Wisconsin schools struggle to provide students of color with equitable education opportunities. Even though research has demonstrated the importance of students of color having at least one teacher of color in their education careers, with students more likely to graduate high school and enroll in college (Gershenson et al. 2018), 86% of all Wisconsin schools do not have any African American teachers and 83% do not have any Hispanic or Latino* teachers. Thus, most of the 33% students of color that make up Wisconsin schools will never experience a teacher from their same racial background.
Within urban districts, the challenge is about teacher hiring and retention more generally, especially in schools with a majority of students of color. Historically, these schools have the greatest need for effective teaching, but have the hardest time attracting and retaining effective teachers, regardless of race (Hanushek et al. 2004; Carver-Thomas & Darling-Hammond 2017). In these schools, students of color are more likely to be taught by less effective teachers (novice, long-term substitutes, and emergency certified teachers).
Together, these processes disproportionally impact students of color in Wisconsin and contribute to the widening racial achievement gap.
In this report, WEERP explores relational trust as a possible explanation for why: 1) most Wisconsin schools do not have any teachers of color and 2) the schools with the most students of color have the most difficulty retaining teachers.
African American and Hispanic or Latino* teachers, who combined are only 4% of all Wisconsin teachers, have lower trust with other teachers and are considerably more likely to transfer or leave public education than White teachers. After two years, only 52% of novice African American teachers and 63% of Hispanic or Latino* teachers, compared to 81% of White teachers, remained in Wisconsin public education. The lower retention in public education at least partially explains the shortage of teachers of color in schools across the state.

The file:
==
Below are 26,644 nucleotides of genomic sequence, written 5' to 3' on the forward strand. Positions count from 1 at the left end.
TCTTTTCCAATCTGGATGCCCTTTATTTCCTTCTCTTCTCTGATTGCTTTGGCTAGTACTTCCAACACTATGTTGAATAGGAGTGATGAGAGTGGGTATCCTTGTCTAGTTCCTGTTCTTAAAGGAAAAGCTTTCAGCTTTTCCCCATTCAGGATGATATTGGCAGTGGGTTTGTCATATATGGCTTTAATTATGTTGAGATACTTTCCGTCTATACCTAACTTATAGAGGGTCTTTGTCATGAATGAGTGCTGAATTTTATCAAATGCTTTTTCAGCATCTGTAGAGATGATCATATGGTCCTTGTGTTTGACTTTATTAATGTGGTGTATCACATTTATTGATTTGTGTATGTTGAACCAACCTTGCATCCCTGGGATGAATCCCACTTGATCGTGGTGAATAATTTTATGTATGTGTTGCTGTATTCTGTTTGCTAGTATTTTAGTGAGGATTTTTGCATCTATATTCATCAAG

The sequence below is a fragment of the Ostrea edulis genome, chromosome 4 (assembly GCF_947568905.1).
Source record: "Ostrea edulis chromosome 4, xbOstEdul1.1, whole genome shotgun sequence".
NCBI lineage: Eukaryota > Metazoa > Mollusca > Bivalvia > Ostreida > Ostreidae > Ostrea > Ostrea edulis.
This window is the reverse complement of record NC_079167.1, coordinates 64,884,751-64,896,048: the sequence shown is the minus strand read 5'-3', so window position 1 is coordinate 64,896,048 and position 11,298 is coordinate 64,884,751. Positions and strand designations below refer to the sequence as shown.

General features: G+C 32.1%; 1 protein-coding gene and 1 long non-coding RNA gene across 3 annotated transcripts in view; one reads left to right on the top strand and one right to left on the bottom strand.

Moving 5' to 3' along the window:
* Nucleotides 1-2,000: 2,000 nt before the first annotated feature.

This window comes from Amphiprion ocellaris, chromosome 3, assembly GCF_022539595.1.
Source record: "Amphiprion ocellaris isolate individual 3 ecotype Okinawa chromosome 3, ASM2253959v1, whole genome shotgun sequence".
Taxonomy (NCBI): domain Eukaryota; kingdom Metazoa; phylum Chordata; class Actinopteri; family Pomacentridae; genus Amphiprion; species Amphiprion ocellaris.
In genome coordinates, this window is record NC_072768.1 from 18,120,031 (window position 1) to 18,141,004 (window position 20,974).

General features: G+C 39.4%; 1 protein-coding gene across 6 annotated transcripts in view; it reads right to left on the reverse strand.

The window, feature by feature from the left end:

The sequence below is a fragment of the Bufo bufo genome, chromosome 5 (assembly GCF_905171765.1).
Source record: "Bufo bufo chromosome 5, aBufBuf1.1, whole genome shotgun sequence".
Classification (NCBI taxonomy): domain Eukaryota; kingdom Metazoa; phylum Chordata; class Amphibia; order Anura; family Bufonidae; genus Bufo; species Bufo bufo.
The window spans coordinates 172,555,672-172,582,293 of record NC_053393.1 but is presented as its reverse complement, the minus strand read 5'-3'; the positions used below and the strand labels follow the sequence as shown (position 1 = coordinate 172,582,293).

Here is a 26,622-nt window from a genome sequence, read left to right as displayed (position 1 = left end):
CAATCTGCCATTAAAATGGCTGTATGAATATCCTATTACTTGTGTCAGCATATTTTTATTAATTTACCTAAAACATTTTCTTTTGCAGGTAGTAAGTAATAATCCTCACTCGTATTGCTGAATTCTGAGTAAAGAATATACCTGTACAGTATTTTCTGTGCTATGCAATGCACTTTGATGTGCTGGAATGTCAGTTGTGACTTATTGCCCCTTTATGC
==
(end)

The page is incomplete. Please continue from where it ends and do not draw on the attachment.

WEERP also found White teachers reported less trust with principals and teachers of color. Related to this, White teachers were more likely to transfer out of schools with more educators of color, which typically have more students of color. The lower relational trust helped explain the teacher retention challenges experienced in schools comprised almost entirely of students of color. Since 95% of all Wisconsin teachers are White, lower White teacher retention results in an overall shortage of teachers in these schools.
These results provide some direction for schools to begin to address the large Wisconsin race achievement gap. Teachers from different cultural backgrounds must learn to work together more effectively so that more teachers of color are retained across Wisconsin and teacher retention improves in schools with more students of color. Improving teacher retention will provide students of color with more equitable education opportunities.
Read the report: Race, Relational Trust, and Teacher Retention in Wisconsin Schools
* DPI uses the terms Hispanic or Latino aligned to the federal reporting codes.
The Wisconsin Educator Effectiveness Research Partnership (WEERP) is a research-practitioner partnership between the Office of Socially Responsible Evaluation in Education at the University of Wisconsin Milwaukee, The Wisconsin Center for Education Research at the University of Wisconsin Madison, and the Wisconsin Department of Public Instruction. WEERP conducts rigorous and relevant research to inform the efforts of Wisconsin Educators to improve educator effectiveness and achievement for all students.
Carver-Thomas, Desiree, and Linda Darling-Hammond. 2017. Teacher Turnover: Why it Matters and What We Can Do About It. Palo Alto, CA: Learning Policy Institute.
Gershenson, Seth, Cassandra Hart, Joshua Hyman, Constance Lindsay, and Nicholas W. Papageorge. 2018. The Long-Run Impacts of Same-Race Teachers (No. w25254). National Bureau of Economic Research.
Hanushek, Eric A., John F. Kain, and Steven G. Rivkin. 2004. "Why public schools lose teachers." Journal of Human Resources 39(2):326-54.